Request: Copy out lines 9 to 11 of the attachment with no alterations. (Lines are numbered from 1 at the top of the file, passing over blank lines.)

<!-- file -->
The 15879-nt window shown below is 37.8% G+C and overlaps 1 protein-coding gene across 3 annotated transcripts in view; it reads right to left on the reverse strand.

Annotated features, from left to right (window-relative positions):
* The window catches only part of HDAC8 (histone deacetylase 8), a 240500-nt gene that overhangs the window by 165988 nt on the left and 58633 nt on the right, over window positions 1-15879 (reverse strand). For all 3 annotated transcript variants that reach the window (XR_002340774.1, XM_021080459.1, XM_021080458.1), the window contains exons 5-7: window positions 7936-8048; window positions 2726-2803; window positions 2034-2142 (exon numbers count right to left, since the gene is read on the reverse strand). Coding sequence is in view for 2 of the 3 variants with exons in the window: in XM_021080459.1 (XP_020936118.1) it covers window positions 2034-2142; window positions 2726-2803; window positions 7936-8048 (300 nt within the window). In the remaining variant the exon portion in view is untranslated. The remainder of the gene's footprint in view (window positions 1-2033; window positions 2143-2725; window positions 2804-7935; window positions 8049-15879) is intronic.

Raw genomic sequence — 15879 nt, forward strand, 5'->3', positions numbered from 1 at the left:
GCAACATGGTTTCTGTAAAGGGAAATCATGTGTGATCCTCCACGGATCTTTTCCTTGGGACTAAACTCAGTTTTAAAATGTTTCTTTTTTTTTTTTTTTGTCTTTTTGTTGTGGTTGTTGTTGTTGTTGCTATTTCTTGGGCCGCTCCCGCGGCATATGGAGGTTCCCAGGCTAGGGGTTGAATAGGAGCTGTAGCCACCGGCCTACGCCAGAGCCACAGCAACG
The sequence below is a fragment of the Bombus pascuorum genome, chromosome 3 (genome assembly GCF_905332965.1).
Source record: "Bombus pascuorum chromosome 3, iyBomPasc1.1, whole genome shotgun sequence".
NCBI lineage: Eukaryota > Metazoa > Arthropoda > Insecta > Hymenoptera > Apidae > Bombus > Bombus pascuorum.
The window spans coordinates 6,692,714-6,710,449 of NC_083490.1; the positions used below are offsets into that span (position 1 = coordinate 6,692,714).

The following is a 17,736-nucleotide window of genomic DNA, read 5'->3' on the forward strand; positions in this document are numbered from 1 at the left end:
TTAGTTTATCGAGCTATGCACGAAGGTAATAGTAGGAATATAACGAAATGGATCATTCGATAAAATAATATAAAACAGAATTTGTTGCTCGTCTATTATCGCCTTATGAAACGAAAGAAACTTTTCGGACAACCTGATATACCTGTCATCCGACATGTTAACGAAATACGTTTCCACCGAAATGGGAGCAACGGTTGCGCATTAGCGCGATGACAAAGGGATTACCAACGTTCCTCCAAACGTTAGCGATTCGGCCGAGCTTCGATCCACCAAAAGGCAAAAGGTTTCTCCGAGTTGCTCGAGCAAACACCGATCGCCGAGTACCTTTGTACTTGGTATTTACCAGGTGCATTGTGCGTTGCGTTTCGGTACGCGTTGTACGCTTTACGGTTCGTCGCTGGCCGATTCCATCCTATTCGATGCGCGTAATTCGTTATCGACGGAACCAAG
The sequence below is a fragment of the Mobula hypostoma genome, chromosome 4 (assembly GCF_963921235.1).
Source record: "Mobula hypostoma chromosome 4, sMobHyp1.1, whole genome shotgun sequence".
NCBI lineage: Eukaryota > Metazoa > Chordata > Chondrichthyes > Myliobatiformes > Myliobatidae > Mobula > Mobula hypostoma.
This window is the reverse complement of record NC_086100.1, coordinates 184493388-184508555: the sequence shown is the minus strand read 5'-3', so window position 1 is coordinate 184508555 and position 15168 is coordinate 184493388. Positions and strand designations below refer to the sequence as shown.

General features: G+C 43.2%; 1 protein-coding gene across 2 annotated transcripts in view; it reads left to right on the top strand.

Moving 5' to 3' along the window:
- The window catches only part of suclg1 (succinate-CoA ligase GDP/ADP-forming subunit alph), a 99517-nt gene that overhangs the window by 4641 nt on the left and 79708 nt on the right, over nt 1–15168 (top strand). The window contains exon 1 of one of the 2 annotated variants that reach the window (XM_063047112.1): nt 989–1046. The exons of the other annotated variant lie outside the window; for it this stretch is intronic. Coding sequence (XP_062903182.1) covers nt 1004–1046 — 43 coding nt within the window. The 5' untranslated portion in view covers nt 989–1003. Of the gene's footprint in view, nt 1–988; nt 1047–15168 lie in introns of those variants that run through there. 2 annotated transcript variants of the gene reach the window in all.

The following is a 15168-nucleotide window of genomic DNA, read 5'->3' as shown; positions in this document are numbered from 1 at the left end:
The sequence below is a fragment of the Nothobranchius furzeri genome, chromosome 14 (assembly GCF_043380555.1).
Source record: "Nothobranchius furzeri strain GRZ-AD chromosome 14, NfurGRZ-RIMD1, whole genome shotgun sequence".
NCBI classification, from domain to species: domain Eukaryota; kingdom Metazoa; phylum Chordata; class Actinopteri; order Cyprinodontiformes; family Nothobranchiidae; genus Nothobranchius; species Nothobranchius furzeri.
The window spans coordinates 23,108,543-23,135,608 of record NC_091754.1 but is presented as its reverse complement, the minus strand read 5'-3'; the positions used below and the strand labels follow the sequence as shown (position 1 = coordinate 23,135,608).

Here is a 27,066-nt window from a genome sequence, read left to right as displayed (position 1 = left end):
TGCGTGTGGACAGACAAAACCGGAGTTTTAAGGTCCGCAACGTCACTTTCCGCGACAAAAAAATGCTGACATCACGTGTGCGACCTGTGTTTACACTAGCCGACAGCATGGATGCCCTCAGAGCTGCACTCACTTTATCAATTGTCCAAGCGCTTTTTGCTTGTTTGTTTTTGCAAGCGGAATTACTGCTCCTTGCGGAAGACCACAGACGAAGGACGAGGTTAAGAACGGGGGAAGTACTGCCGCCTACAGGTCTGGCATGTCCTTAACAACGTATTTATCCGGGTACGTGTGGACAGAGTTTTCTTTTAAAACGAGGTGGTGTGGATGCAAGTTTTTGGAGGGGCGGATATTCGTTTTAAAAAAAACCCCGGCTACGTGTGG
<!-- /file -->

The window spans coordinates 6,692,714-6,710,449 of NC_083490.1; the positions used below are offsets into that span (position 1 = coordinate 6,692,714).

The following is a 17,736-nucleotide window of genomic DNA, read 5'->3' on the forward strand; positions in this document are numbered from 1 at the left end:
TTAGTTTATCGAGCTATGCACGAAGGTAATAGTAGGAATATAACGAAATGGATCATTCGATAAAATAATATAAAACAGAATTTGTTGCTCGTCTATTATCGCCTTATGAAACGAAAGAAACTTTTCGGACAACCTGATATACCTGTCATCCGACATGTTAACGAAATACGTTTCCACCGAAATGGGAGCAACGGTTGCGCATTAGCGCGATGACAAAGGGATTACCAACGTTCCTCCAAACGTTAGCGATTCGGCCGAGCTTCGATCCACCAAAAGGCAAAAGGTTTCTCCGAGTTGCTCGAGCAAACACCGATCGCCGAGTACCTTTGTACTTGGTATTTACCAGGTGCATTGTGCGTTGCGTTTCGGTACGCGTTGTACGCTTTACGGTTCGTCGCTGGCCGATTCCATCCTATTCGATGCGCGTAATTCGTTATCGACGGAACCAAG